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Pull of Gravity Flyer

               When people hear the term “criminal justice,” thoughts of police arrests, prosecutors, defense attorneys, jury trials and prison often come to mind. As law enforcement agencies continue to do more with less in these difficult economic times, it has become increasingly clear that we need to focus on programs that help prevent crime and that will help past offenders reintegrate into our communities as productive citizens. While incarceration serves an important societal goal of keeping dangerous offenders off the streets, the reality is that most offenders eventually return to the community. Without a comprehensive plan which addresses crime prevention and reentry issues, the cyclical nature of crime by repeat offenders will continue.

Zane David Memeger

U.S. Attorney, Eastern Division


Co-director and subject El Sawyer


Andy, 44


Kev, 19

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Jon shooting

Every year in the United States, 700,000 people are released from prison or jail. Within three years, 67 percent will re-offend. Pull of Gravity is a film that tells the stories of three men, each attempting to make his way along the challenging continuum of reentry. Filmmaker and co-director El Sawyer brings both a keen ear and eye to this story, having traveled this path himself. He realized that the journey is misunderstood, even by those whose hearts and minds lean sympathetically. With colleague and co-director Jon Kaufman, Sawyer turned to the art of storytelling, captured on film, to debunk perceptions and replace ignorance with fact. Together Sawyer and Kaufman have created an intimate portrait of three lives, offering compelling insights that can help shape responses from family members, parole officers, law enforcement officials, and the social networks upon which reentry is dependent; when viewed by ex offenders, the film can offer hope tempered by a dose of unvarnished experience.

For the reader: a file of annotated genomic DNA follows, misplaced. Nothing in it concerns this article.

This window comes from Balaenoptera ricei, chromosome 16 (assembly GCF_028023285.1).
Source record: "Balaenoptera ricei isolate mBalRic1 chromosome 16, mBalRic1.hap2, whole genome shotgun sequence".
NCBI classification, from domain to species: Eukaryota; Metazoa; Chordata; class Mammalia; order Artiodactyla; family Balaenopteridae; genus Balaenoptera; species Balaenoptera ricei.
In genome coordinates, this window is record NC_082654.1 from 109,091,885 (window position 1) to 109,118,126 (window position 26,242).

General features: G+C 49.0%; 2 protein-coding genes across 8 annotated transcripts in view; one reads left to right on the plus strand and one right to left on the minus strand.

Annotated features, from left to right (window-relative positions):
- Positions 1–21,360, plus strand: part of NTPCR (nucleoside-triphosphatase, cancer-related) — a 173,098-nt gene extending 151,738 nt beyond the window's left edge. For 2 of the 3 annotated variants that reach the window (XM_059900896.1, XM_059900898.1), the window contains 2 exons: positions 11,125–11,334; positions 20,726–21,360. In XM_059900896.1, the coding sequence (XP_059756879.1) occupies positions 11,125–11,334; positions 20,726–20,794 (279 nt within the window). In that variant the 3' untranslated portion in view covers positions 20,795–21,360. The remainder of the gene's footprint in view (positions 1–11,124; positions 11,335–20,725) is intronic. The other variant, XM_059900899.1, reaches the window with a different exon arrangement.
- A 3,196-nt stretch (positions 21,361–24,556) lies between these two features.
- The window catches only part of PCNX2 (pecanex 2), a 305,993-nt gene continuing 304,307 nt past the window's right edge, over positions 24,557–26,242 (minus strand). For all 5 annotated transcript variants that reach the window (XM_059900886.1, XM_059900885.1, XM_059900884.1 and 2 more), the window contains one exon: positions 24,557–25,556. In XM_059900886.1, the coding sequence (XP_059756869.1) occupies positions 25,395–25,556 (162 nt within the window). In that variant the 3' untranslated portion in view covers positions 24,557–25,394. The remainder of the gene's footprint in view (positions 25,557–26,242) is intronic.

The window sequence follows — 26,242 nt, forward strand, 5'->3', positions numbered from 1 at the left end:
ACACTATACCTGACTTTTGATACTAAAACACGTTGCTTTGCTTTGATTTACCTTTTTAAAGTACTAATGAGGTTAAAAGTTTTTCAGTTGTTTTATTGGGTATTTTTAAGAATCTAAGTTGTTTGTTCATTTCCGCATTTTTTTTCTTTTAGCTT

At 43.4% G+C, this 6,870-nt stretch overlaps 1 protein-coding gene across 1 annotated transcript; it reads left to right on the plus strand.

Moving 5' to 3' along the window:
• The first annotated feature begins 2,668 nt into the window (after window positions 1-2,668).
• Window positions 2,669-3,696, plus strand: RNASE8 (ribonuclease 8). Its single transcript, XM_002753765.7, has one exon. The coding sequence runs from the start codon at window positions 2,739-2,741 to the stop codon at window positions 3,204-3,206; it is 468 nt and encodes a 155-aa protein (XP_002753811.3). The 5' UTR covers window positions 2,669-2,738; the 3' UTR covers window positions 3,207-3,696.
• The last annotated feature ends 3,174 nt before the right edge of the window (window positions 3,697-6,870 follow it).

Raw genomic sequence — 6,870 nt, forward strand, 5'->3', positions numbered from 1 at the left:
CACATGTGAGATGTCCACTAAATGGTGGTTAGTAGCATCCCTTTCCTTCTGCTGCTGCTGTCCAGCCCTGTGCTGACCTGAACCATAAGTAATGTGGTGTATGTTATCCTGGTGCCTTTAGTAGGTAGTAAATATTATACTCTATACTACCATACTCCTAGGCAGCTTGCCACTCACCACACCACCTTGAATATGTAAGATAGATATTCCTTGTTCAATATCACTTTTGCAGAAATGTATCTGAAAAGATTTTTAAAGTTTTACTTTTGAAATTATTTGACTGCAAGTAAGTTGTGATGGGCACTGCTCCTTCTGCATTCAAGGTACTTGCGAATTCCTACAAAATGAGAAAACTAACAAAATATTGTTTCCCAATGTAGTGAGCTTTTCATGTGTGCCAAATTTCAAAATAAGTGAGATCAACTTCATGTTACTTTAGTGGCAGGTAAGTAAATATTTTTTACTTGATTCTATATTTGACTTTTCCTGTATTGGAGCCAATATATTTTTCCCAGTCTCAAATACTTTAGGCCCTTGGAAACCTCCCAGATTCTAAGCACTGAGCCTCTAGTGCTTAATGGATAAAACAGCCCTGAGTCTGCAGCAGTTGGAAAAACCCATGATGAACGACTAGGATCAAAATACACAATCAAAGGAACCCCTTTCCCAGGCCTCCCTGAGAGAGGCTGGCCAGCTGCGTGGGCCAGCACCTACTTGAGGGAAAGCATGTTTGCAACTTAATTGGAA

Over the last few years, reentry has become a hot topic of discussion within the criminal justice sector; incarceration and recidivism are costly, burdening government and agency budgets that have been increasingly scrutinized during a period of extended economic retrenchment. Equally significant is the lost human potential, and the collateral impact on families and communities. Pull of Gravity is a film sponsored by the U.S. Attorney’s Office for the Eastern District of Pennsylvania, which worked with the filmmakers previously on a video-based violence-intervention program for youth. Based on the success of that effort, the U.S. Attorney’s Office embraced the concept for this documentary, and put its full support behind what is expected to unfold as a multi-faceted project that exposes the juggernaut of reentry.